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The physical mechanisms that control the flow dynamics in organic-rich shale are not well understood. The challenges include nanometer-scale pores and multiscale heterogeneity in the spatial distribution of the constituents. Recently, digital rock physics (DRP), which uses high-resolution images of rock samples as input for flow simulations, has been used for shale. One important issue with images of shale rock is sub-resolution porosity (nanometer pores below the instrument resolution), which poses serious challenges for instruments and computational models. Here, we present a micro-continuum model based on the Darcy-Brinkman-Stokes framework. The method couples resolved pores and unresolved nano-porous regions using physics-based parameters that can be measured independently. The Stokes equation is used for resolved pores. The unresolved nano-porous regions are treated as a continuum, and a permeability model that accounts for slip-flow and Knudsen diffusion is employed. Adsorption/desorption and surface diffusion in organic matter are also accounted for. We apply our model to simulate gas flow in a high-resolution 3D segmented image of shale. The results indicate that the overall permeability of the sample (at fixed pressure) depends on the time scale. Early-time permeability is controlled by Stokes flow, while the late-time permeability is controlled by non-Darcy effects and surface-diffusion.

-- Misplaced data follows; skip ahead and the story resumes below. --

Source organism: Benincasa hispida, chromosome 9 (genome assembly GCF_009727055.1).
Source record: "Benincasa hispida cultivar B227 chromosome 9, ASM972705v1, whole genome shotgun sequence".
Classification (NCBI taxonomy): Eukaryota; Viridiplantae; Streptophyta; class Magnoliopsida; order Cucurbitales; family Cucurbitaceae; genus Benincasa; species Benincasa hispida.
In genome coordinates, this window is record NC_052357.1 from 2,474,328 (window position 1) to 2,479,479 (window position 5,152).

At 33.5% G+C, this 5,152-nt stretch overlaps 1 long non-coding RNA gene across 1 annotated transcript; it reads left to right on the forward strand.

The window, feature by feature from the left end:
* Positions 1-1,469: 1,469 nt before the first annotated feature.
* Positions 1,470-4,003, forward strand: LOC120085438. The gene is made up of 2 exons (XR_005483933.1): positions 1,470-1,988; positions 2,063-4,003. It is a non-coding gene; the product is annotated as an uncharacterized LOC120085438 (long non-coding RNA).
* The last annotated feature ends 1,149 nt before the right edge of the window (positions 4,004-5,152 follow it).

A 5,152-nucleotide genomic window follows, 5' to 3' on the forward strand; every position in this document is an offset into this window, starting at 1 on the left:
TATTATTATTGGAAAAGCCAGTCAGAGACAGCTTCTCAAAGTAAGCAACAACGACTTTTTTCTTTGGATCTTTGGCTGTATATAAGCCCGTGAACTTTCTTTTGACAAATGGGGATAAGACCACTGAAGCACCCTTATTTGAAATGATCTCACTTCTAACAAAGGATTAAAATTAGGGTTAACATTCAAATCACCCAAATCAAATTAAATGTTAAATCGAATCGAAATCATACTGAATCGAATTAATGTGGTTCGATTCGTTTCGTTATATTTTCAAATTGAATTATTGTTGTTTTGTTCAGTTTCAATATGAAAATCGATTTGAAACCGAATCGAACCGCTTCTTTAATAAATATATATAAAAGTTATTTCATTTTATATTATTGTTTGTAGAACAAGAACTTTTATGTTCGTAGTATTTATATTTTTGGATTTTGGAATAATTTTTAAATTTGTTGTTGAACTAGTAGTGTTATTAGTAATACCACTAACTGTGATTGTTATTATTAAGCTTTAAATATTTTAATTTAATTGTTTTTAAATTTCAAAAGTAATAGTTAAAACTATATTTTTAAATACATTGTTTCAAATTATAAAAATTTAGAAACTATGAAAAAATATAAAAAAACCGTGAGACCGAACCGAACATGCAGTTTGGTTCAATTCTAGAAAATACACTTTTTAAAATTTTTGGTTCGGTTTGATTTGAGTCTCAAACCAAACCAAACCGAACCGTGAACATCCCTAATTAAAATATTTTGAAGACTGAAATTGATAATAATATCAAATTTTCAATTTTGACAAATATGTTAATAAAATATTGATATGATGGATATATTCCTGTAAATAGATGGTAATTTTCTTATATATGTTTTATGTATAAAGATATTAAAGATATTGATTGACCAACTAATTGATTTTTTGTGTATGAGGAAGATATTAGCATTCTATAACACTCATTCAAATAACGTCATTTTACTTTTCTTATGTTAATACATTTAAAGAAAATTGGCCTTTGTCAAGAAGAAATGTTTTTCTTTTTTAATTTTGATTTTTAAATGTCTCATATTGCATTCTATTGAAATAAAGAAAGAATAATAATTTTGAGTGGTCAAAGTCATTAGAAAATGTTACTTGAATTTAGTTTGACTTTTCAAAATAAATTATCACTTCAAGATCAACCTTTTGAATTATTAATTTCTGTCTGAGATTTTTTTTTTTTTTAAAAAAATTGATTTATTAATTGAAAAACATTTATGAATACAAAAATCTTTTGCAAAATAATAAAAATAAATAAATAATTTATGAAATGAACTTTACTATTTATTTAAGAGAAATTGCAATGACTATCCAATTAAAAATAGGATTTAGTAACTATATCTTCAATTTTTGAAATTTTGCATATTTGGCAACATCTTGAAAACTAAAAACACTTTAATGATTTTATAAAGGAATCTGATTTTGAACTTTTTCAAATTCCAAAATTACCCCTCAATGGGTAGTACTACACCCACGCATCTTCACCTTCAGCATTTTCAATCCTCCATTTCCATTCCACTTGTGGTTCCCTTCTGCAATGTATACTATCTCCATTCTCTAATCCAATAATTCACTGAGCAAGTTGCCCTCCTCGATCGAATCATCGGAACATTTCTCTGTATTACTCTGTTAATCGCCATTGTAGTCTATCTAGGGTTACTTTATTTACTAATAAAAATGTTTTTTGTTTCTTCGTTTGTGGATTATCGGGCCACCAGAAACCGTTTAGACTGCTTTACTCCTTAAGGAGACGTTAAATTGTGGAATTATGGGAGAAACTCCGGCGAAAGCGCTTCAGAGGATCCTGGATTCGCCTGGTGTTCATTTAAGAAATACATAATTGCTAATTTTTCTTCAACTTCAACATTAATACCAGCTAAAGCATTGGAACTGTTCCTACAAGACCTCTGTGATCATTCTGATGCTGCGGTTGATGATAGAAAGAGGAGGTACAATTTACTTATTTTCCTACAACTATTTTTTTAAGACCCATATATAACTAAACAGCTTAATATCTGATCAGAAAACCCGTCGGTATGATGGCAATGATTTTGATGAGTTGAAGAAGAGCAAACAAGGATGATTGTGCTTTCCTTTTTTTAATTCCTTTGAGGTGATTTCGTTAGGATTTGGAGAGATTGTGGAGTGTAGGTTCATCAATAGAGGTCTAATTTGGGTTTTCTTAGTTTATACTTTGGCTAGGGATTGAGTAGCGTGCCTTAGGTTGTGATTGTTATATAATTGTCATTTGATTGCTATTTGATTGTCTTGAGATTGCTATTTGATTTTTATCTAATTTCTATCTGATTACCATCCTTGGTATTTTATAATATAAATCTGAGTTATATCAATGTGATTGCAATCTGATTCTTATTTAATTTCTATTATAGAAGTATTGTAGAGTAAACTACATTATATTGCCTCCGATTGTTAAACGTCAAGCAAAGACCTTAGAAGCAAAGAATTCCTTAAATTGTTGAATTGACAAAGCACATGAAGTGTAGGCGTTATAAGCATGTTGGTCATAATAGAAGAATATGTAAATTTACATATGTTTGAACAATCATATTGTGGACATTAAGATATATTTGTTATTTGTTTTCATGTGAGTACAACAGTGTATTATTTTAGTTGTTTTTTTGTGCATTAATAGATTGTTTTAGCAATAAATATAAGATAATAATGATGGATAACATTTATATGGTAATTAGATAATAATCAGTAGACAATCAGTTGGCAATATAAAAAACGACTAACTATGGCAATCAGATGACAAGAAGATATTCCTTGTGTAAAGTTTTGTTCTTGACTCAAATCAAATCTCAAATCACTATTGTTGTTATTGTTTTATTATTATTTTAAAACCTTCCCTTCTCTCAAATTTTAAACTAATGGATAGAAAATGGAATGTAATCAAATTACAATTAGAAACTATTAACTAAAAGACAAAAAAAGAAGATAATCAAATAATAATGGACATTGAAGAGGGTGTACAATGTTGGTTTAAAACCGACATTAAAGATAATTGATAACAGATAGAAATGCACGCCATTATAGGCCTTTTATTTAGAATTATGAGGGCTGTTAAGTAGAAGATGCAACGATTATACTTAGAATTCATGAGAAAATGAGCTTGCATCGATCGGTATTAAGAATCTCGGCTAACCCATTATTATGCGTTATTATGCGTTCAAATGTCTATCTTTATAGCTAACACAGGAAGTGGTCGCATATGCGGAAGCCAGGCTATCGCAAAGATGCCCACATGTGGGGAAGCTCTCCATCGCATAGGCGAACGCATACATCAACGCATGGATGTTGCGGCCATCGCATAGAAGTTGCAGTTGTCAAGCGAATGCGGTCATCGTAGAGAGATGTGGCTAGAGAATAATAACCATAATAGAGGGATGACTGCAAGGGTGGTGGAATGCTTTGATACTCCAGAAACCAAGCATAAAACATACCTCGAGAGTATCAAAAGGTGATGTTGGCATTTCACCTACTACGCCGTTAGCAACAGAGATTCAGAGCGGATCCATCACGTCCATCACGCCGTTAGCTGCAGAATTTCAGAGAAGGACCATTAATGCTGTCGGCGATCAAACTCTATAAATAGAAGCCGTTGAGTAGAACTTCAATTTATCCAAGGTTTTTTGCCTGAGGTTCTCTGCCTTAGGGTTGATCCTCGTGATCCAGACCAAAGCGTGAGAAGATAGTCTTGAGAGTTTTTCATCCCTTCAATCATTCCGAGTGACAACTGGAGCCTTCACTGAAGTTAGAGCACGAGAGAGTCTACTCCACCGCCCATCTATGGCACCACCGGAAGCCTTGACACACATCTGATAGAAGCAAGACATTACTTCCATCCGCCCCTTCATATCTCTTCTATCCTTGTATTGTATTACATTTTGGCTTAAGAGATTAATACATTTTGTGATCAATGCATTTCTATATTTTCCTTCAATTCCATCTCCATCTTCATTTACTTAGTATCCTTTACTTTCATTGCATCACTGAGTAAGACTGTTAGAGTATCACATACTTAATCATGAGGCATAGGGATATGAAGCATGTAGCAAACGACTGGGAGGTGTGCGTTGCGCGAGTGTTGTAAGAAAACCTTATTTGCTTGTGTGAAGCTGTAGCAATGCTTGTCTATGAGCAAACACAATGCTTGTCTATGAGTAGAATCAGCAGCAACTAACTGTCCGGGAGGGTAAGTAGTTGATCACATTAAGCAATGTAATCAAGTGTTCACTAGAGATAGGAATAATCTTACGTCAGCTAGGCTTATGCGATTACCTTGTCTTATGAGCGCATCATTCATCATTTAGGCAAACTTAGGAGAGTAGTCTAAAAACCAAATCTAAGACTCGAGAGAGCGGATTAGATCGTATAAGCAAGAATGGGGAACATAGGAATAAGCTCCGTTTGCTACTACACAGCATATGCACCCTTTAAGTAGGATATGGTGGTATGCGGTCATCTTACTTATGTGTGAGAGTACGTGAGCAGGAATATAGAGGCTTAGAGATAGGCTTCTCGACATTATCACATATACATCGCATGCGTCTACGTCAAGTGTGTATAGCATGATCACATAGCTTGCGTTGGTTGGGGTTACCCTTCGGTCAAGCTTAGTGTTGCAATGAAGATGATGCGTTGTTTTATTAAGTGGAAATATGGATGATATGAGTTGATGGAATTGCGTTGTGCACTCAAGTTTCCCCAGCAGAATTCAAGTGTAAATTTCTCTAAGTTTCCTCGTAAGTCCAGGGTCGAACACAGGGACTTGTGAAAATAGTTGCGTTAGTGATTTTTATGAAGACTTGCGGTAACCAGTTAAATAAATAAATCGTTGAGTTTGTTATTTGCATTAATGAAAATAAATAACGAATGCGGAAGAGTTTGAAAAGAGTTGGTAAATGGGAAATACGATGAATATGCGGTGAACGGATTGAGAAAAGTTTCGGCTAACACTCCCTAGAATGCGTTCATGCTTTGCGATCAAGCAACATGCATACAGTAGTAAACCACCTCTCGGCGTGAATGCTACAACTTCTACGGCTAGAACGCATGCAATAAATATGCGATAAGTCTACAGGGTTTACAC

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1/01/18 → 30/06/21
30/11/14 → 2/03/18